As I sit here writing this, I’m snowed in, my asthma’s acting up, and our cat is quickly losing patience with me. On the plus side, however, this weather has given me an opportunity to watch some more of the old best picture nominees that I had saved up on my DVR.
For instance, I just finished watching the 1936 best picture nominee, San Francisco.
San Francisco was one of the first disaster films, a film that follows a group of characters as they attempt to survive the 1906 earthquake that destroyed the town of San Francisco. And it has to be said that, nearly 80 years after the film was first released, the climatic earthquake remains effective and scary. San Francisco, of course, was made long before there was any such thing as CGI. Many of the film’s sets were built on special platforms that were designed to shake back and forth, just like in an actual earthquake. When you see walls and buildings collapsing in San Francisco, you know that those walls are breaking apart and collapsing for real and the extras running for their life are literally doing just that. After the earthquake, Clark Gable, as the film’s hero, walks through the ruins of San Francisco with the haunted look of a true survivor. Gable was such a confident actor that it’s still jarring to see him looking overwhelmed.
Unfortunately, before you get to that spectacular earthquake, you have to sit through the rest of the film. It’s a massive understatement to say that the pre-earthquake portion of San Francisco drags. Clark Gable is Blackie Norton, a notorious gambler and saloon keeper. Blackie may be a rogue but he’s a rogue with a heart of gold. His childhood friend, Father Tim (Spencer Tracy), wants Blackie to run for the board of supervisors. Blackie, however, is more interested in Mary Blake (Jeanette MacDonald), the newest singer at his club.
From the minute she first appears to the very end of the film, Jeanette MacDonald is singing. Even when she’s not at the center of the scene, you can often hear her singing in the background. And, after a little while, you just want her to stop singing. But, whenever that happens, she tries to act and you realize that the only thing more boring than Jeanette MacDonald singing is Jeanette MacDonald acting.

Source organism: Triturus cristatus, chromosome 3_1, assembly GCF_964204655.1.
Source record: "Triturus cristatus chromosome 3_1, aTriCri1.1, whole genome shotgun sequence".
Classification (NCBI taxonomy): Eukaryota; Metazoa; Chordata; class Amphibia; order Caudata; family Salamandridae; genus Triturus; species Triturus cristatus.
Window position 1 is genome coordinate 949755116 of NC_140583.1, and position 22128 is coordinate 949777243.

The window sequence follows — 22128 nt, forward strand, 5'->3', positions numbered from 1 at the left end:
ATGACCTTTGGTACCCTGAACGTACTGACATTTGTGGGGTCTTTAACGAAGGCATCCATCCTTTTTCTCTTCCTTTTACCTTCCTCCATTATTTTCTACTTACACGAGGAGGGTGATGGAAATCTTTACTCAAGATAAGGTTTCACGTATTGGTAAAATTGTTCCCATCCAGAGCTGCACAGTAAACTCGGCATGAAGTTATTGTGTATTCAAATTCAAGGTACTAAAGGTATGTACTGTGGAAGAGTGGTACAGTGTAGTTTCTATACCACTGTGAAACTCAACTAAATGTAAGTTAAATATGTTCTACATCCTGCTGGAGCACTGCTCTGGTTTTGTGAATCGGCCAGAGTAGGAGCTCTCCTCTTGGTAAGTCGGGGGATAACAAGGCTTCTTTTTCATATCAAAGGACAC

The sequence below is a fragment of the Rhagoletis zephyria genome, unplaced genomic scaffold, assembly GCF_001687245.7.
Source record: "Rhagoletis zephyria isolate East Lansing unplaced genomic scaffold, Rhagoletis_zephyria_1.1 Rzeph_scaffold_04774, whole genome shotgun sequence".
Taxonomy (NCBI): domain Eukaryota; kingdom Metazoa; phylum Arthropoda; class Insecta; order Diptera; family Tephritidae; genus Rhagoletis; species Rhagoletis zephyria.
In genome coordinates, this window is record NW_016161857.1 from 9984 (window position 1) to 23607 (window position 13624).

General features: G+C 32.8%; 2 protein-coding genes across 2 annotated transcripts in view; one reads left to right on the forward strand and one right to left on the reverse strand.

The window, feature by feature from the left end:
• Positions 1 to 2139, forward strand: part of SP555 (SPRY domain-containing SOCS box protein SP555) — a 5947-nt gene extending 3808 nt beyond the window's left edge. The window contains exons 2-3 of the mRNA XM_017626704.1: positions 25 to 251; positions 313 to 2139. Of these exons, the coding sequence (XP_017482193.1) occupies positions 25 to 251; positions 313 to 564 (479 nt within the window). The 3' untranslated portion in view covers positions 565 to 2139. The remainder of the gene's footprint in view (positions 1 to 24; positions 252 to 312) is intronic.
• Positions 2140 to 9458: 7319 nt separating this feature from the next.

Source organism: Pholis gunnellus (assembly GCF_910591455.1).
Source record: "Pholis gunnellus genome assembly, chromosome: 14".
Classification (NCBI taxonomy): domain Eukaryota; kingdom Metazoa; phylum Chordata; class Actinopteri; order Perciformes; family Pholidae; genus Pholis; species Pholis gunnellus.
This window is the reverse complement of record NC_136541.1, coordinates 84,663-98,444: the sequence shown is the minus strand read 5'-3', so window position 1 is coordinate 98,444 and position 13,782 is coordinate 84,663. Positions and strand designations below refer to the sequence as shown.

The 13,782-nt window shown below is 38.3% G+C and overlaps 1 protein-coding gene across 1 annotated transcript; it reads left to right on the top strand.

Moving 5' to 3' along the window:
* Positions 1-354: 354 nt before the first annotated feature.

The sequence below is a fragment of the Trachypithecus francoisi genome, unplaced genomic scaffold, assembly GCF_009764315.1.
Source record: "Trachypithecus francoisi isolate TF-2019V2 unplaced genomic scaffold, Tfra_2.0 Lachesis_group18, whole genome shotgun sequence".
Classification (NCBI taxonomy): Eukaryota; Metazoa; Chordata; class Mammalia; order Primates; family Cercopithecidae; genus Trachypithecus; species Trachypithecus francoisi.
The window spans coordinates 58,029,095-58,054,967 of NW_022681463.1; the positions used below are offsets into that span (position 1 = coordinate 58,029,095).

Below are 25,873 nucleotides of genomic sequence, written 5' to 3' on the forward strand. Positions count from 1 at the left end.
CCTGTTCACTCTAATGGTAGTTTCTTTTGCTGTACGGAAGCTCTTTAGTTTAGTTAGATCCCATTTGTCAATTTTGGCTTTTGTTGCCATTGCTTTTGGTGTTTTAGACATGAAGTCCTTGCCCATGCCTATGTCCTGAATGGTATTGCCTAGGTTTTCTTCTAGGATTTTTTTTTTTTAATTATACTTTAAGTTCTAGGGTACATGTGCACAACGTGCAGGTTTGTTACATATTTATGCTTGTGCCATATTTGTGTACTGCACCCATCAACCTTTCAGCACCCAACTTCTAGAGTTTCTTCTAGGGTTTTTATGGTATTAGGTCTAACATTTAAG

Anyway, the film goes through all of the expected melodrama. Blackie wants to reform. Blackie decides not to reform. Father Tim believes that there’s good in Blackie. Father Tim gives up on Blackie. Father Tim decides to give Blackie another chance. Mary loves Blackie. Mary fears Blackie. Mary leaves Blackie. Mary comes back to Blackie. Mary leaves Blackie again. Mary sings. And sings and sings and sings…
But then, just when you’re about to fall asleep, the city starts to shake and all is forgotten in the wake of a natural disaster. Even earthquakes serve a purpose…
San Francisco was a huge box office success. It was nominated for best picture. Somehow, Spencer Tracy received a nomination for best actor, despite the fact that he’s really not that impressive in the film. (His role is primarily a supporting one and he’s consistently overshadowed by Gable.) The only Oscar that San Francisco won was for best sound recording and it must be said that, after all these years, the earthquake still sounds terrifying.
As for the film itself, I’d suggest skipping ahead to the earthquake. That, after all, is the main reason anyone would be watching the film and, by skipping ahead, you’re spared having to sit through an hour and a half of Jeanette MacDonald singing.